An LR(1) parser is a finite-state automaton, equipped with a stack, which uses a combination of its current state and one lookahead symbol in order to determine which action to perform next. We present a validator which, when applied to a context-free grammar G and an automaton A, checks that A and G agree. Validating the parser provides the correctness guarantees required by verified compilers and other high-assurance software that involves parsing. The validation process is independent of which technique was used to construct A. The validator is implemented and proved correct using the Coq proof assistant. As an application, we build a formally-verified parser for the C99 language.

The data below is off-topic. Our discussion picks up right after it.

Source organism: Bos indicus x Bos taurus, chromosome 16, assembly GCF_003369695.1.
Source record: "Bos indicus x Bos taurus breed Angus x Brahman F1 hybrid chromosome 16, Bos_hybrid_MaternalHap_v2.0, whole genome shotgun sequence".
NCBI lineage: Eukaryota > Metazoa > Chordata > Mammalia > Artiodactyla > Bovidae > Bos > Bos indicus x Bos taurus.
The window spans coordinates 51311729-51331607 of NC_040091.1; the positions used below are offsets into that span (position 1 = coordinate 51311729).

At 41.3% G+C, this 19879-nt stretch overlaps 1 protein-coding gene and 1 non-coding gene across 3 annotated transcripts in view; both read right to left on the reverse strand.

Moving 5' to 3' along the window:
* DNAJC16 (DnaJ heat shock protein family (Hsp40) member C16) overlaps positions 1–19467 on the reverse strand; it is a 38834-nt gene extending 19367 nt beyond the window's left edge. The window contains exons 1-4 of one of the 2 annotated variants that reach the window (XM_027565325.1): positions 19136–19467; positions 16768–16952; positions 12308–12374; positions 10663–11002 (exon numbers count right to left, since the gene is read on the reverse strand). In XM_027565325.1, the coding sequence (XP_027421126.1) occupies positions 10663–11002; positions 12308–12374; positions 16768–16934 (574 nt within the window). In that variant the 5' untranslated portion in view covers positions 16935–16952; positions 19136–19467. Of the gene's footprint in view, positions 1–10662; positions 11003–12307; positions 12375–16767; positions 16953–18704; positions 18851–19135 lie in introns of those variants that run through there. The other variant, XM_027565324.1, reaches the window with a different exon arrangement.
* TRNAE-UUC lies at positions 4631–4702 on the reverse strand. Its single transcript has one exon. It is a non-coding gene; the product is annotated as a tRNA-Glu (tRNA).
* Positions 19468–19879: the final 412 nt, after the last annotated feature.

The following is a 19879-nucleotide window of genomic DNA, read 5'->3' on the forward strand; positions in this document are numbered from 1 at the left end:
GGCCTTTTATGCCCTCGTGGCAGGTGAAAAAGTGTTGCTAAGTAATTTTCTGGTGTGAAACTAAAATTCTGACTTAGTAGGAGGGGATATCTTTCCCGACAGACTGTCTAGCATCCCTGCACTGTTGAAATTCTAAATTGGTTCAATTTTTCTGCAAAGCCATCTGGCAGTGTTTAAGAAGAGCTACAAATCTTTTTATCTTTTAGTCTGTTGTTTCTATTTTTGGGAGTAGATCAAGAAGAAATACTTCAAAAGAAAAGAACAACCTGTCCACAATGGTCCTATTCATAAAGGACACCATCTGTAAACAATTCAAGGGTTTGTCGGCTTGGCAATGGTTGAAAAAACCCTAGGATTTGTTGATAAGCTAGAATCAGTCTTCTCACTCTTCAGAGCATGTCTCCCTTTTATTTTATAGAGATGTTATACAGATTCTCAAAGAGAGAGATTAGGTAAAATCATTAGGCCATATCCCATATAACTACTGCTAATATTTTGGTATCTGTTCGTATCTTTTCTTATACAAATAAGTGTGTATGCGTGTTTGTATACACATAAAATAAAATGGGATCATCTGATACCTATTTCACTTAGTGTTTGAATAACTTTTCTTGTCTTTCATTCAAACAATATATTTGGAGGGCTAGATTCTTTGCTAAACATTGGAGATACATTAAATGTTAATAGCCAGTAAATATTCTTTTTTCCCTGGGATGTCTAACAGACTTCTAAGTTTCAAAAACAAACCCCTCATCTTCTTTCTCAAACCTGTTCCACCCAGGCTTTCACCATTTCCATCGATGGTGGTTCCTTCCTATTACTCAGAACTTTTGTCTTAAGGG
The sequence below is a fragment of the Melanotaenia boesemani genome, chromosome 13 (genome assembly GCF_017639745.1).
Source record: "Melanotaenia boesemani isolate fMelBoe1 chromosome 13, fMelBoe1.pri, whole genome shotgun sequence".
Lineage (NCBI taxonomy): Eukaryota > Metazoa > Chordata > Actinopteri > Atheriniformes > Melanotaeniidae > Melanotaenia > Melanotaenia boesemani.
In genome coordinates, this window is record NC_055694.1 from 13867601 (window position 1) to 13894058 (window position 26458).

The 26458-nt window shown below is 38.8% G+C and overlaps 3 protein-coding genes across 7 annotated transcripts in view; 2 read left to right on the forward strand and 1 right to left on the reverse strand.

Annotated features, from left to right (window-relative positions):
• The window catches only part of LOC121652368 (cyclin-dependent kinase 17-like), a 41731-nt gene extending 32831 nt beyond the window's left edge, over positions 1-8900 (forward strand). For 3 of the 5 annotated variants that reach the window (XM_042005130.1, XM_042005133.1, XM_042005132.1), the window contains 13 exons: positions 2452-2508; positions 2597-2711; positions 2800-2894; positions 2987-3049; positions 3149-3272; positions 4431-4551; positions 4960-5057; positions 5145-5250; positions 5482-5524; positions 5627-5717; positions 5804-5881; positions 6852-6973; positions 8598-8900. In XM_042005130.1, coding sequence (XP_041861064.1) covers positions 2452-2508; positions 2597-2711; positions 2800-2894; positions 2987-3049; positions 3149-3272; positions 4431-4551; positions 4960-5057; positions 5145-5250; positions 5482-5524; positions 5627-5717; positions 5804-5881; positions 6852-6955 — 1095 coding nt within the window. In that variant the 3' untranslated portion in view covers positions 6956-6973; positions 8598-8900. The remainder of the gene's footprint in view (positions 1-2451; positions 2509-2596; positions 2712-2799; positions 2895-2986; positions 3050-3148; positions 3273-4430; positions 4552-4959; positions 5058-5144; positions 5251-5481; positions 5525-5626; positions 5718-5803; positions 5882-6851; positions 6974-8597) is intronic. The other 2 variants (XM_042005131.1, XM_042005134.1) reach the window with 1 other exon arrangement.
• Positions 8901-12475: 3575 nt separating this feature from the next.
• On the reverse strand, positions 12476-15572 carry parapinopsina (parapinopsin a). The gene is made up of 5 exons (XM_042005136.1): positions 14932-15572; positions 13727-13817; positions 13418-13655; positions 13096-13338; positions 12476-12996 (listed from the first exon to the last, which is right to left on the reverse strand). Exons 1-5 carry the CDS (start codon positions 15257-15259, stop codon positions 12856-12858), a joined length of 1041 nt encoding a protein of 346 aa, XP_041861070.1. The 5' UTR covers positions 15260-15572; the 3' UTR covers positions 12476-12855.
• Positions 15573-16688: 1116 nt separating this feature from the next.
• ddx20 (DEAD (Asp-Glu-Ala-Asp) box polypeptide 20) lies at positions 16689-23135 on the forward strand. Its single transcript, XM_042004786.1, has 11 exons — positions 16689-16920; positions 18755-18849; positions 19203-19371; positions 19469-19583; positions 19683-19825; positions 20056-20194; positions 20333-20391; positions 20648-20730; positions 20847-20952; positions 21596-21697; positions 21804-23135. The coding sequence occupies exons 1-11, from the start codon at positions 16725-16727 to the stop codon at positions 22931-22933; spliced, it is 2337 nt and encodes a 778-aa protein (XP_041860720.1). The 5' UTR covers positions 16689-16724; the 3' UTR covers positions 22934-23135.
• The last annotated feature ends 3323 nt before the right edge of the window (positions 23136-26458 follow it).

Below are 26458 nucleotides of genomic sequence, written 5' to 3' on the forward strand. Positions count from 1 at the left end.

I've always been somewhat frustrated, while studying verified compiler technology, that the scope of the effort has generally been limited to ensuring that the AST and the generated code mean the same thing, as important as that obviously is. Not enough attention has been paid, IMHO, to other compiler phases. Parsing: The Solved Problem That Isn't does a good job illuminating some of the conceptual issues that arise in attempting to take parsers seriously as functions that we would like to compose etc. while maintaining some set of properties that hold of the individuals. Perhaps this work can shed some light on possible solutions to some of those issues, in addition to being worthwhile in its own right. Note the pleasing presence of an actual implementation that's been used on the parser of a real-world language, C99.